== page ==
Hi Rhiannon,

If the bones have flesh it's best to let them rot down naturally, by leaving them where flies can get to them, or by leaving them in water. Don't boil the water otherwise the fat will go into the bone.

Warm water and biological washing powder is good to clean the bones once most or all the flesh is off.

Maddy said...

Hi Jake!
Today I found the skull from a wild boar I saw dead near my friend's house a few weeks ago. It is mostly clean but I think some moisture from the ground got in it and also there is mold in the inside of the skull where the brains were. There doesn't seem to be flesh but there is also some mold in the hollows from the nostrils. Can I go ahead with the peroxide or should I leave it to decompose more?

Jake said...

Hi Maddy,

I would get all the flash off before the peroxide. Try leaving in warm water and biological washing power for a bit.

allison said...

Hi Jake,

My son and I found a small animal jaw (might be a fox). All the flesh is gone, and the teeth have started to fall out. What should I do with it? I have it soaking in a small tub of water outside. I had it in a plastic bag for two days but that seemed icky.

I'd like to keep it, and hopefully put the teeth back in. If you could give me suggestions how to do this, that would be great. And what I should do with the bone if I can't get to treating it right away.

Thanks!

Anonymous said...

A friend found a moose tooth out in the woods and mailed it to me. There appears to be some residue on it (was still attached to the mandible) that I'd like to remove. For teeth specifically, should I still use the peroxide method, or try efferdent first?

Thanks!

Jake said...

Hi Allison,

Try drying it and see if it still smells. If it does try warm water and biological washing powder. You can put the teeth back in with glue.

Hi Anonymous,

Either should work.

Anonymous said...

Hey Jake,

I have some mouse and small bird bones. I plan to use them in sculptures, any ideas on how to strengthen the bones?

Anonymous said...

Hi Jake - loved reading all the comments, and would appreciate your advice on what do do with a dead magpie my daughter found yesterday. We live in Australia, where the magpies are pretty large, but we'd love to keep it's skeleton. I have heard that burying carcasses in a pair of nylon tights is a good way of letting nature take it's course, whilst still retaining the bones, but have no idea how long this takes, or what would happen to skin and feathers.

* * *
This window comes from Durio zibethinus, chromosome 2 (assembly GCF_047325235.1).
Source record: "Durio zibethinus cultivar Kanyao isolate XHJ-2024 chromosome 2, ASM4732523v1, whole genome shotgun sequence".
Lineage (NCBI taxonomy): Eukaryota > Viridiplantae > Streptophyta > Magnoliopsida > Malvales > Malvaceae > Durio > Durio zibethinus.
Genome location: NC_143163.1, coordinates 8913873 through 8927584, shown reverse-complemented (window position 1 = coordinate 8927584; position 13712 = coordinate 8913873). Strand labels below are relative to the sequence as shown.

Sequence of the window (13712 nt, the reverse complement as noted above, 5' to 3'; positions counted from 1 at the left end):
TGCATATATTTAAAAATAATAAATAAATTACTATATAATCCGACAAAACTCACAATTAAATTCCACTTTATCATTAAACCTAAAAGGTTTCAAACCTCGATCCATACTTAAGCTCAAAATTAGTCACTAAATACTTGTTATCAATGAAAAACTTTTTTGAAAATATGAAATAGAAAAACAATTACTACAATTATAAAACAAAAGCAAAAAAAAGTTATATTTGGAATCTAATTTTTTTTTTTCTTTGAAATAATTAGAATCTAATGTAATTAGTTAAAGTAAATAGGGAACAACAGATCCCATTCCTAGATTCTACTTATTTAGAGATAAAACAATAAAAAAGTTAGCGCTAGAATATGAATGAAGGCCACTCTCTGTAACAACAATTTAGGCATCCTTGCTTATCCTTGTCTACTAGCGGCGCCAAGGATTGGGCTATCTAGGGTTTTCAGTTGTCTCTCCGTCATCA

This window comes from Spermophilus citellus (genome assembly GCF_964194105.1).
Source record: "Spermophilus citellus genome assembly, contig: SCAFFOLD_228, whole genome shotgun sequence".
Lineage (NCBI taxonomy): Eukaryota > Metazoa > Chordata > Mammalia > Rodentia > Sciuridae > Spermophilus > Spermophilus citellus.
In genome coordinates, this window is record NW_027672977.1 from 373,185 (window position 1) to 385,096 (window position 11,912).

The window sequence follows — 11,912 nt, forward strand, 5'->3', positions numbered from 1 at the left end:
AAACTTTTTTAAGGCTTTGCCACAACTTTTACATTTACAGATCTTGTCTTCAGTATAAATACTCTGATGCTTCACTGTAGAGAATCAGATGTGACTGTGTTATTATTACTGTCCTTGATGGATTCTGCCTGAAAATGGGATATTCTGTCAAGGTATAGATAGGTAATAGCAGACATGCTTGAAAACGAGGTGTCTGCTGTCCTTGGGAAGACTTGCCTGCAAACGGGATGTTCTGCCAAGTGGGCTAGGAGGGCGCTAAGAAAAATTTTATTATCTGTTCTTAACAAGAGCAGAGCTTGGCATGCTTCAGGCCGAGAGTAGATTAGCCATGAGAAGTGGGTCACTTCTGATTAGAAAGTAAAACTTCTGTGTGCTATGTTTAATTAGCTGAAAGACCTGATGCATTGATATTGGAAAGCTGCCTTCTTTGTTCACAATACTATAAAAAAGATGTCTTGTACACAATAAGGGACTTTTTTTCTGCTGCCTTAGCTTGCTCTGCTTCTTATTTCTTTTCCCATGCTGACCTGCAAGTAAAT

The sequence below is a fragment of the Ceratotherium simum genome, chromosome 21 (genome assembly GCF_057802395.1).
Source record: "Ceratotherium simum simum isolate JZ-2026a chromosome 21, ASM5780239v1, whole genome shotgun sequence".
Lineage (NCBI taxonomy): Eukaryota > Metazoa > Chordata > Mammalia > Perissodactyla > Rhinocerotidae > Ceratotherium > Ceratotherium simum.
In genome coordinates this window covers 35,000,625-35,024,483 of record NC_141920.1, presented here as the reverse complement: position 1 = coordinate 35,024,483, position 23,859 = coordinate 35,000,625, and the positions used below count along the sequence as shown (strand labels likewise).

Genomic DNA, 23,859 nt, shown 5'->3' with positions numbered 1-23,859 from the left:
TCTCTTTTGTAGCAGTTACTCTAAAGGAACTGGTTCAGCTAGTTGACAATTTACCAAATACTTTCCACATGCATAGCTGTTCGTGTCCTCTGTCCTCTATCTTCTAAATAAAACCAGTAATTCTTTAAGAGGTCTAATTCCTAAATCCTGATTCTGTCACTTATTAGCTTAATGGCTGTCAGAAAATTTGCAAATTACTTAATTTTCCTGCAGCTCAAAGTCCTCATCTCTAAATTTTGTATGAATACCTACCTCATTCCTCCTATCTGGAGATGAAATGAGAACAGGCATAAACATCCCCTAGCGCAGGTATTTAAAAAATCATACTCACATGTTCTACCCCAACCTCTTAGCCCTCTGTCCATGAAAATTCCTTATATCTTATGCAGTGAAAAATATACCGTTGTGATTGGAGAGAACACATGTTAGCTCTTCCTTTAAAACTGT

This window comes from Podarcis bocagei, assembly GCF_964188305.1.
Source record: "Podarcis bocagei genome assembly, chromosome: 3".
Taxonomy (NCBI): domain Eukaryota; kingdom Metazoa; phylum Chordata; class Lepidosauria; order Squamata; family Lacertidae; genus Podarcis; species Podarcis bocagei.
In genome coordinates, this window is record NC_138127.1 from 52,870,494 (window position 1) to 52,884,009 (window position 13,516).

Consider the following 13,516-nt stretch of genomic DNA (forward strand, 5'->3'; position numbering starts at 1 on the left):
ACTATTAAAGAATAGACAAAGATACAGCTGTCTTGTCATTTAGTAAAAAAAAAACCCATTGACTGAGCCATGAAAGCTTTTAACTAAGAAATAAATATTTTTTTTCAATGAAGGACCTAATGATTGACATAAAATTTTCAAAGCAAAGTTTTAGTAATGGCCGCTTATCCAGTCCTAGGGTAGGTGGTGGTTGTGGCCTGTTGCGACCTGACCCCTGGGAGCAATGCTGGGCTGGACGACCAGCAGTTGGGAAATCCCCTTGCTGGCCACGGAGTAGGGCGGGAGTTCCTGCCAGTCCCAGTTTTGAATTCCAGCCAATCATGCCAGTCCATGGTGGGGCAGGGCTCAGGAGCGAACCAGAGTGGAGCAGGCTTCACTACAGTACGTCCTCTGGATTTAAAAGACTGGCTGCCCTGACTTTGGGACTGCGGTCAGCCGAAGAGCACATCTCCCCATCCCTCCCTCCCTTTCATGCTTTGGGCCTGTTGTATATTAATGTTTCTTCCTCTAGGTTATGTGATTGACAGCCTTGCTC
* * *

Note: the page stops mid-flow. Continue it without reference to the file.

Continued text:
Any comments would be much appreciated.
Many thanks.

Anonymous said...

Hey Jake

Im writing from Australia i a have a question which i have been having no luck getting answered by on google and i think your the perfect man for the question.

So my mother is a photographer and has just started taking photos of dead sheep skulls (which i think is well weird) but she does it all over the house putting them in different positions etc she got them from our friends farm. The skull is very clean i think it has been out there for a while so all the bugs have cleaned it. But i want to know does the bones carry any diseases or nasty bacteria that could make our family sick?

Thanx Jake keep up the great work !!!!!!

Anonymous said...

Oh golly just to clear up the last post .. i think its weird she's taking photos of them in my Kitchen not weird she's collecting bones.. Think its very cool Jake and i will be sharing this blog with my mum she might send you some pictures to show you !! Never stop what your doing !! its fab !

Jake said...

Hi anonymous #1: no I have no idea how to strengthen bones.

Hi anonymous #2: nylon tights or muslin would work for tiny bones. I've used wire mesh before for a bigger animal like a fox.

Hi anonymous #3: I don't think so. There are bones all over my house and no-one is sick. Peroxide is good for cleaning bones because it is like an antiseptic, but even if you don't the bones should be fine.

Anonymous said...

Hi Jake!

I´m about the same age as you and I live in Hungary in a small town.
First I would like to tell you, your website is awesome!
Secondly I would like to tell you my towns name is Nagykovácsi. Its sorrounded by forests and I go out almost weekly. I have found fallow and roe deer sheds but I never find a roe deer skull, no matter how much I look for it, and I have searched almost the whole area. I refuse to accept skulls which have been shot so I was wondering if you had any spare roe (buck) deer skulls, if you do please write to me and Ill pay so you send it to me.
Tnanks!

Written by Diego

Batboy said...

Hey Jake!

I recently found a very old, decomposed raccoon. I took it's skull, and have been keeping the skull in a plastic bag in the freezer for two days. I am searching for the absolute, quickest way to clean a raccoon skull. How do you think I should do it?
Since we don't know how the raccoon died, my parents are a bit skittish about keeping the skull in the house. They believe that we might get a disease from it. Is this possible? I really do want to be able to keep this skull!

Jake said...

@Diego: I don't have any spare at the moment. Sorry !